Gulliver Against Twelve Thousand Dwarves / 14ymedio, Carlos Alberto Montaner

Cuban Foreign Minister Bruno Rodriguez, in his address to the 70th UN General Assembly. (MFA)
Cuban Foreign Minister Bruno Rodriguez, in his address to the 70th UN General Assembly. (MFA)

14ymedio bigger14ymedio, Carlos Alberto Montaner, Miami, 31 October 2015 – Cuba 191, United States 2. This is called a diplomatic beating. One-hundred-ninety-one countries at the United Nations voted in favor of a resolution presented by Cuba against the commercial and financial restrictions imposed by the United States on the Castros’ government in 1961. Only two nations opposed it: The United States and Israel.

It has been happening for a long time. The novelty is that this year Obama’s government secretly celebrated it, although the law and common sense oblige American diplomacy to reject the resolution. The president himself has urged Congress to repeal the measure.

In any case, the United States, truly, was not defended. At the end of the day, these UN resolutions are not binding. It is pure propaganda within an organization so discredited that it chose Venezuela and Ecuador to belong to a committee that monitors the observance of Human Rights, which is like putting the fox to guard the henhouse.

What is interesting is how the Castros’ dictatorship consequently diverts attention from the real heart of the matter – the persistence of a Stalinist dictatorship derived from the Soviet model eradicated in the West a quarter of a century ago – and creates a fabricated perception: a poor island besieged by the greatest power on earth. David against Goliath.

How does it do it? To understand this we have to know that this small island, unproductive and mistreated, impoverished and beggared, who pays no one because it wastes its resources, has an exterior outreach of great power learned from the KGB: some 12,000 people dedicated to the task of promoting the causes chosen by Fidel Castro and inherited and continued by his brother Raul.

What are those causes? Essentially, the denouncing of the United States and of evil and exploitive capitalism. Everyone who opposes this common enemy is welcome: Iran and the ayatollahs, Gaddafi’s Libya in the past, today Putin’s Russia, “21st Century Socialism.” Everything. Anything.

Who are these 12,000 functionaries, the driving force of the Pharaonic diplomacy of Fidel, narcissistic, like so many, with the grandiose urgency to impose his will on the world?

First of all, the Directorate General of Intelligence, with its 1,500 officials, very well trained, scattered throughout the world. Every one of them seduces, recruits or manages a dozen local contacts. The members of the Cuban Institute of Friendship with the Peoples (ICAP), another intelligence arm, present in every country and all international organizations. The 119 Cuban embassies, with 140 cities and 21 consulates general, all managed by State Security. The academic, literary or artistic institutions that have contacts abroad and travel and receive visitors. Whatever piece fits into the puzzles: a Silvio Rodriguez concert, a conference in Panama. Whatever.

Total: Thousands of people directly or indirectly linked to the political life and the communications of most of the nations of the world – and especially, those of the major Western countries – who are responding to the dictates of Havana.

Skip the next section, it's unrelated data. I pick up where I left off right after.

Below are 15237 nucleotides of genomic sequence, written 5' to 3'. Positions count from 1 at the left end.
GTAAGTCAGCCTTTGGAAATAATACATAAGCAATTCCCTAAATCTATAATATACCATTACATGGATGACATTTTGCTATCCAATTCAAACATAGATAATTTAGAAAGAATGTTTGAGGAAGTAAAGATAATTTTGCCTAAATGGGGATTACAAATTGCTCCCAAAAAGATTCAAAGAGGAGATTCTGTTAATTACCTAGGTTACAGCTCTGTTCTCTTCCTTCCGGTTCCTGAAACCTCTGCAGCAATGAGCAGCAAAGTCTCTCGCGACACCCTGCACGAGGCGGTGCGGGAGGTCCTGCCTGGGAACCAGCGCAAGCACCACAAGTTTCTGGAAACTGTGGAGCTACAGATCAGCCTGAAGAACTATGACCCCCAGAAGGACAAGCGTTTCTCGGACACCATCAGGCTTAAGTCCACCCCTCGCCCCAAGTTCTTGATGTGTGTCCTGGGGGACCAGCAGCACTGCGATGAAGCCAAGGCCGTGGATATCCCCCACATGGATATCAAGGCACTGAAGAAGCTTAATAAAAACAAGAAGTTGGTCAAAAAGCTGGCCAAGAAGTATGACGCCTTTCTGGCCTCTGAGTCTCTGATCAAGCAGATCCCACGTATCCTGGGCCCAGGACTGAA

I am not counting, of course, counterintelligence. That system, forged in the image of the East German Stasi, has in its ranks 0.5% of the population, some 60,000 people dedicated to the task of infiltrating and controlling “enemy groups
within the island, among whom are not only democrats asking for freedoms, but also Freemasons, Christian churches, suspicious collectives such as the LGBT, or the self-employed who are trying to run small home businesses to survive in the midst of so much repression and stupidity.

As soon as the message goes out about taking the annual resolution to the UN, this immense mechanism is set in motion to achieve the objective. There are always ties with the foreign ministries and the seats of government, even though formally they are enemies. Cuba looks after these personal relationships like gold dust.

Everything is used: From giving free medical treatment to the relative of a deputy, a general or a local police chief, to sending large sums of money to like-minded candidates for election, or cigars to heads of government, or getting a Don Juan to relieve the aching genitals of a Cuban spy of Puerto Rican origin, as happened to Ana Belen Montes.

This lady, condemned to 25 years in prison for spying, and whose pardon is now being considered by President Obama, reached a very high position in the Pentagon. Her official function was to gather all the analysis from different agencies and inform the White House about how dangerous the island was. But, in reality, she was secretly working for the benefit of Havana, revealing to the Castros the sources of American intelligence (which cost some lives) and telling the sweet story of a small and defenseless country that posed no threat to the security of the United States.

Washington, which has lost the reflexes it once had during the Cold War, does not know, cannot, or does not want to fight this enemy. Jonathan Swift, in Gulliver’s Travels, described how, shipwrecked in Lilliput, Captain Lemuel Gulliver is tied up and arrested by a legion of six-inch tall dwarfs. This is what is happening to the United States. It is not David against Goliath. It is Gulliver against 12,000 efficient dwarfs.